8. Feldman, J.L., Cowan, J.D.: Large scale activity in neural theory with application to motoneuron pool responses. Biol. Cybern. 17, 29–38 (1975)Google Scholar
  9. Fukushima, K.: A model of associative memory in the brain. Kybernetik 12, 58–63 (1973)Google Scholar
  10. Glauber, R.J.: Time-dependent statistics of the Ising model. Phys. Rev. 4, 294–307 (1963)Google Scholar
  11. Hebb, D.O.: The organization of behavior. New York: Wiley 1949Google Scholar
  12. Van Hemmen, J.L.: Classical spin-glass model. Phys. Rev. Lett. 49, 409–412 (1982)Google Scholar
  13. Hopfield, J.J.: Neural networks and physical systems with emergent collective computational abilities. Proc. Natl. Acad. Sci. USA 79, 2554–2558 (1982)Google Scholar
  14. Ill condensed matter: Les Houches summer school-session 1978. Balian, R., Maynard, R., Toulouse, G. (eds.) Amsterdam: North-Holland 1979Google Scholar
  15. Ingber, L.: Statistical mechanics of neocortical interactions. I. Basic formulation. Physica 5D, 83–107 (1982)Google Scholar
  16. Ingber, L.: Statistical mechanics of neocortical interactions. Dynamics of synaptic modifications. Phys. Rev. A8, 395–416 (1983)Google Scholar
  17. Katz, B., Miledi, R.: A study of synaptic transmission in the absence of nerve impulses. J. Physiol. 192, 407–436 (1967)Google Scholar
  18. Kirkpatrick, S., Sherrington, D.: Infinite-ranged models of spinglasses. Phys. Rev. B17, 4384–4403 (1978)Google Scholar
  19. Little, W.A.: The existence of persistent states in the brain. Math. Biosci. 19, 101–120 (1974)Google Scholar
  20. Little, W.A., Shaw, G.L.: Analytic study of the memory storage capacity of a neural network. Math. Biosci. 39, 281–290 (1978)Google Scholar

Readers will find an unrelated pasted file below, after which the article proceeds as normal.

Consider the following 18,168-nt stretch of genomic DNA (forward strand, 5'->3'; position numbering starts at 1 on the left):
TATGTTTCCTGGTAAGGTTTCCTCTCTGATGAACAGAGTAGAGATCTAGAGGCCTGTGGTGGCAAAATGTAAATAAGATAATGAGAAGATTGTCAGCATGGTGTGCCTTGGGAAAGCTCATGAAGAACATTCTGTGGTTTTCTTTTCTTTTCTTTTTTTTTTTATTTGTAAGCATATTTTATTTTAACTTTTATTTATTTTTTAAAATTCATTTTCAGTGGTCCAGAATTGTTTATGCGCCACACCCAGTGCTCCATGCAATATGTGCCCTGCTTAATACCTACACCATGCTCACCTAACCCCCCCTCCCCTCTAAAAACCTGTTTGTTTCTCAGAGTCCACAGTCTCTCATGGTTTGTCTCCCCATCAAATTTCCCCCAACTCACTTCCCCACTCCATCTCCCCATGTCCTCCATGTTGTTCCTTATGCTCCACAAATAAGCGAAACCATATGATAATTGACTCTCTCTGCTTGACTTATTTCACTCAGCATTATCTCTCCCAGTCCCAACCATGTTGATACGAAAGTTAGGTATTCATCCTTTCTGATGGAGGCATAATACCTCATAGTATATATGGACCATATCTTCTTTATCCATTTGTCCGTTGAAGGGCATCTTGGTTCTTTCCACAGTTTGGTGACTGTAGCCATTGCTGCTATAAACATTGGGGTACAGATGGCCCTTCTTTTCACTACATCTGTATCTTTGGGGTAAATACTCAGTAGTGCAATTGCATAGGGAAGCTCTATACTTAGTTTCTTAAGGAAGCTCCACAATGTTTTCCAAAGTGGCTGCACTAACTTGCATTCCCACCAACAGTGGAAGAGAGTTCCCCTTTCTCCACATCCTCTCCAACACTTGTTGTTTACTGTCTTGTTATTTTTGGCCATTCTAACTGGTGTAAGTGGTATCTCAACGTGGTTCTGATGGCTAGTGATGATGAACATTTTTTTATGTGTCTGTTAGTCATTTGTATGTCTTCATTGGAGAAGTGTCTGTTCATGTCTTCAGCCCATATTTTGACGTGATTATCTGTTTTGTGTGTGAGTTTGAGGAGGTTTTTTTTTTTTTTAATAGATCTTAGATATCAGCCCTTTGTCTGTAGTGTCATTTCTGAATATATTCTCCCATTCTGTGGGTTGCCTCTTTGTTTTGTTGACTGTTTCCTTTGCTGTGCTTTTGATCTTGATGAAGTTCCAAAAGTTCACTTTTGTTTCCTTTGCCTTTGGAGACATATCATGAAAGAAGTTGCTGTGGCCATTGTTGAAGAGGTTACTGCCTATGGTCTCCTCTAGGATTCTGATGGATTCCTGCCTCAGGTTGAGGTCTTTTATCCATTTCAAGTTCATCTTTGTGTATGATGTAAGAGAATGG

21. Mattis, P.C.: Solvable spin systems with random interactions. Phys. Lett. A56, 421–422 (1976)Google Scholar
  22. Von Neuman, J.: The computer and the brain. New Haven, London: Yale University Press 1958Google Scholar
  23. Parasi, G.: Infinite number of order parameters for spin-glasses. Phys. Rev. Lett. 43, 1754–1756 (1979)Google Scholar
  24. Pastur, L.A., Figotin, A.L.: Theory of disordered spin systems. Teor. Mat. Fiz. 35, 193–210 (1978)Google Scholar
  25. Thompson, R.S., Gibson, W.G.: Neural model with probabilistic firing behavior. I. General considerations. Math. Biosci. 56, 239–253 (1981)Google Scholar
  26. Thompson, R.S., Gibson, W.G.: Neural model with probabilistic firing behavior. II. One- and two-neuron networks. Math. Biosci. 56, 255–285 (1981)Google Scholar
  27. Vannimenus, J., Maillard, J.P., De Seze, L.: Ground-state correlations in the two-dimensional Ising frustation model. J. Phys. C 12, 4523–4532 (1979)Google Scholar
  28. Willwacher, G.: Fahigkeiten eines assoziativen Speichersystems im Vergleich zu Gehirnfunktionen. Biol. Cybern. 24, 181–198 (1976)Google Scholar

Copyright information

© Springer-Verlag 1984

Authors and Affiliations

  • P. Peretto
    • 1
  1. 1.Laboratoire Interactions Hyperfines, 85 XCentre d'Etudes Nucléaires de Grenoble DRFGrenoble CedexFrance

Personalised recommendations